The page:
The reforming church is unapologetic. I think this needs to be discussed a little bit other than me just saying that and leaving it there. Please understand, I think it is important for the church to apologize in the ways and places it has fallen short, and there are many. I think it is even more crucial for the church to apologize to the people she has wronged, and there are many. When I propose that a reforming church is unapologetic, I mean that we do not make excuses or shy away from being who we are. I will never apologize for the rituals that center us in Christ: communion and baptism. So, no. I’m not sorry that we only have one baptism. It’s what we confess. And no. I’m not sorry that I will give communion to anyone who will hold out their hands. I believe these two sacraments are the most intimate ways we feel the love of Christ. Who am I to deny these to anyone? Here’s the other thing about a reforming church: we’re not going to be all things to all people. And, as the kids say these days, #sorrynotsorry. I’m sorry that not everyone will find a home in this particular reforming church. At the same time, we cannot change ourselves to accommodate everyone because we will end up being nothing. We are Lutheran. Our identities are shaped by that.

The reforming church is centered in and on Christ. I think this is kind of a given, but how quickly we forget that. There is too much temptation to make church be about anything but Christ that we can forget why we gather week after week anyway. How are the lights? Is the band playing up to date songs? Is the Pastor preaching practical sermons that make me feel good about myself (because that is his only job)? Do they have a hip coffee shop in the gathering area? What isn’t asked is where is Christ? I have been in too many churches where it isn’t obvious who or what they are worshiping. There is no cross, there’s no picture of Jesus, there’s no mention of Christ or God in the preaching. In a time where the church has turned into a consumer’s product, the reforming church remains centered on Christ and him crucified. When the reforming church stays centered in and on Christ the temptation to worship anyone or anything else disappears.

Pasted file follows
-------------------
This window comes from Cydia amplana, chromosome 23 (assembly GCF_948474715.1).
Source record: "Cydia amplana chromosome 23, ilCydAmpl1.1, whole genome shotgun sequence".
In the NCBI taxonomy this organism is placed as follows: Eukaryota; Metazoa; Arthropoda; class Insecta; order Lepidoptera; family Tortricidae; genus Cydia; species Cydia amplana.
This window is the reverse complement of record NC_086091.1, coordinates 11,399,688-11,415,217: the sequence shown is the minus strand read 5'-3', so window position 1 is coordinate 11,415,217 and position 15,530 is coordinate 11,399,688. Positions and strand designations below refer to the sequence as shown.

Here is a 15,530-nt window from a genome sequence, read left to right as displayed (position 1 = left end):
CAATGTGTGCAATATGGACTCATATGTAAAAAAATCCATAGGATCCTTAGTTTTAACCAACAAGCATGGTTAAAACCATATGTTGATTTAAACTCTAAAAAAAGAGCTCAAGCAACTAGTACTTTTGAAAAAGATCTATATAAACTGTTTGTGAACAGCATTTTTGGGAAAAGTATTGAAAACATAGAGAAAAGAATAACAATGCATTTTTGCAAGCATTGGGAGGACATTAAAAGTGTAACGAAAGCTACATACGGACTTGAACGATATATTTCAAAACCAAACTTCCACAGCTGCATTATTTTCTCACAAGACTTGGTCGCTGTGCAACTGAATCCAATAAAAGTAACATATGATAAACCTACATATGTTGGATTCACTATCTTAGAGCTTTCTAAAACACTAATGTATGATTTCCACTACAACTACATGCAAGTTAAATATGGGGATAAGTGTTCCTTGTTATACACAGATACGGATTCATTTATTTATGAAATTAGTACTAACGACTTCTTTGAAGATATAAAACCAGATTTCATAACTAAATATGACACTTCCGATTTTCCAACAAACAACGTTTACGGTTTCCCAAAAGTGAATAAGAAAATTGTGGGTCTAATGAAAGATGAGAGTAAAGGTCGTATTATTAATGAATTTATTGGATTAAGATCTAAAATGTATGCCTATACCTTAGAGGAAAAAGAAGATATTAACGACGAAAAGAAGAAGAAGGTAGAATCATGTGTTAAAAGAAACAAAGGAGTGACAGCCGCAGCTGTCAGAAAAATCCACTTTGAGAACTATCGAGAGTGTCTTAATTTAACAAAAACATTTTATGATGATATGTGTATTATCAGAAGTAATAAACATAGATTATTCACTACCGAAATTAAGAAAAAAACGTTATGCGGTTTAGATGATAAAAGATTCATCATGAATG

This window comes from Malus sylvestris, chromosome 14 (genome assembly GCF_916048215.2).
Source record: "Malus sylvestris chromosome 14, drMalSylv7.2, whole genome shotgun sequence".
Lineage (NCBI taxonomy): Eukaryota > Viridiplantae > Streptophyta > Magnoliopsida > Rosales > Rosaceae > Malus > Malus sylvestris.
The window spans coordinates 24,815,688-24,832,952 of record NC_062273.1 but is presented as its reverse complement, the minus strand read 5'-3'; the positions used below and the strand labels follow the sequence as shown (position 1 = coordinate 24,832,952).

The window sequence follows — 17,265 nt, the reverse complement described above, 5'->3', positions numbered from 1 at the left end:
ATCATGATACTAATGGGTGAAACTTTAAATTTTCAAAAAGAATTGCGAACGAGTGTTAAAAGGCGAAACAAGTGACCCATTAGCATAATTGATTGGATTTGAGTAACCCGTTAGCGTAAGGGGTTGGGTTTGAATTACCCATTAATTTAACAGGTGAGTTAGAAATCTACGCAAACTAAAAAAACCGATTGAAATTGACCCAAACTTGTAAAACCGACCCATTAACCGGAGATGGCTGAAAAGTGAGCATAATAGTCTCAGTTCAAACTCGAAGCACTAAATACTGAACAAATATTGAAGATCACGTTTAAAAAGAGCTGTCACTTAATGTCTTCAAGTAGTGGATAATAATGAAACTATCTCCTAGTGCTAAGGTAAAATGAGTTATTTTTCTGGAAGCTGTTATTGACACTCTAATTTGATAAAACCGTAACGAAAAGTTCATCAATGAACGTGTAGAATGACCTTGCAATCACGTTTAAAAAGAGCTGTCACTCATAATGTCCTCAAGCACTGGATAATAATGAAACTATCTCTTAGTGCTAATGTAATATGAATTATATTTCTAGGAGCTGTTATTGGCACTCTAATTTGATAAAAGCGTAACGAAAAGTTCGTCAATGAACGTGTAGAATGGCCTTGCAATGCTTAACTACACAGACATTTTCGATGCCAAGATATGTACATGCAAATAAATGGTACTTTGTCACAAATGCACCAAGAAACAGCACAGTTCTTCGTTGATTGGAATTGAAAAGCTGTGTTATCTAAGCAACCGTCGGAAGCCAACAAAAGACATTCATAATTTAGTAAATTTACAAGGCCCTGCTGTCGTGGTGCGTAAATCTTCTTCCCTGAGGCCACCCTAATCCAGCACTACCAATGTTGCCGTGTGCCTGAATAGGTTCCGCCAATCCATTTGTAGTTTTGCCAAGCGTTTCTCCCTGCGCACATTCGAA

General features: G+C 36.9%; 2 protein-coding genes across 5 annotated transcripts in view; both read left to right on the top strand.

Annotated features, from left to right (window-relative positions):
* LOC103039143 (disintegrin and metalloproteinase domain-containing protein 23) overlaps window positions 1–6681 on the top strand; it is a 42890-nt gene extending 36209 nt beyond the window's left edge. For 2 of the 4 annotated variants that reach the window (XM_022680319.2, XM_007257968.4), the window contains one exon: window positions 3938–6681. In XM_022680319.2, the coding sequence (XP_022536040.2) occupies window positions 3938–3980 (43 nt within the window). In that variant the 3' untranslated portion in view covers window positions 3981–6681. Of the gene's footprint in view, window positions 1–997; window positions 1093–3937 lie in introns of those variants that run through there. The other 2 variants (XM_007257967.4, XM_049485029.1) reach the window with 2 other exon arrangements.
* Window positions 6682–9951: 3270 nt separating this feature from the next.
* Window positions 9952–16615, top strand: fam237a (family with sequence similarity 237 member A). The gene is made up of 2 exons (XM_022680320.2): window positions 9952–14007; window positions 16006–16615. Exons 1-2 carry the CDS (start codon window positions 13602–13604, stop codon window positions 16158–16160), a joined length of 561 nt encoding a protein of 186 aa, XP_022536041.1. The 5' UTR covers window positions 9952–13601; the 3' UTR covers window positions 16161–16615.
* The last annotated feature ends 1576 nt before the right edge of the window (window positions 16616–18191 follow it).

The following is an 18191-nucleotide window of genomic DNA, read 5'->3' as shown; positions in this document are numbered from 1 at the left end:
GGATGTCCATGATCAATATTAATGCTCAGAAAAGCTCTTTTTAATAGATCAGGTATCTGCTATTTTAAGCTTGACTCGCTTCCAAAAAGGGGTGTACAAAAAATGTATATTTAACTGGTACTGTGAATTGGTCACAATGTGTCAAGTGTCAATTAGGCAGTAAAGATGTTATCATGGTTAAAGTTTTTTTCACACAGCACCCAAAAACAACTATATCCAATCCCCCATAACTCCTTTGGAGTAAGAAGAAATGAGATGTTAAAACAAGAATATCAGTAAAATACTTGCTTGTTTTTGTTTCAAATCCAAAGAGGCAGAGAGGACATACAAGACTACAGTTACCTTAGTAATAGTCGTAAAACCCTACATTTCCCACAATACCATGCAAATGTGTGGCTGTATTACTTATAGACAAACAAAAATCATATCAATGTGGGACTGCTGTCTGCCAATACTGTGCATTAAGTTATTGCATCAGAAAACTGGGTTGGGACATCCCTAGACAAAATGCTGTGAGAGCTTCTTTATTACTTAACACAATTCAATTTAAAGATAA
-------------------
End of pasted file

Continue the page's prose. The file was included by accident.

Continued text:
Lastly, the reforming church takes seriously the ministry of hospitality. Believe it or not, I actually think this is the most controversial and challenging thing we as a reforming church could do. Why? Because there are getting to be fewer and fewer places in society where all really are welcome. And if we’re going to continue to grow into a reforming church and be challenged by Christ’s message, the ministry of hospitality must be one of the cornerstone missions of the church. And I understand that for some, this ministry of hospitality may not be comfortable. It’s one thing to welcome those who look, act, and dress like us. But how far does our hospitality go when it’s one of our LGBTQ siblings? How far does our hospitality go when it’s a person of color whose primary language isn’t English? How far does our hospitality go when a new member joins and they like to speak in tongues? I think that’s also why it’s important to be reformers together in community. We become like this amazing, beautiful rock tumbler. We actually bump up against one another and polish one another’s edges.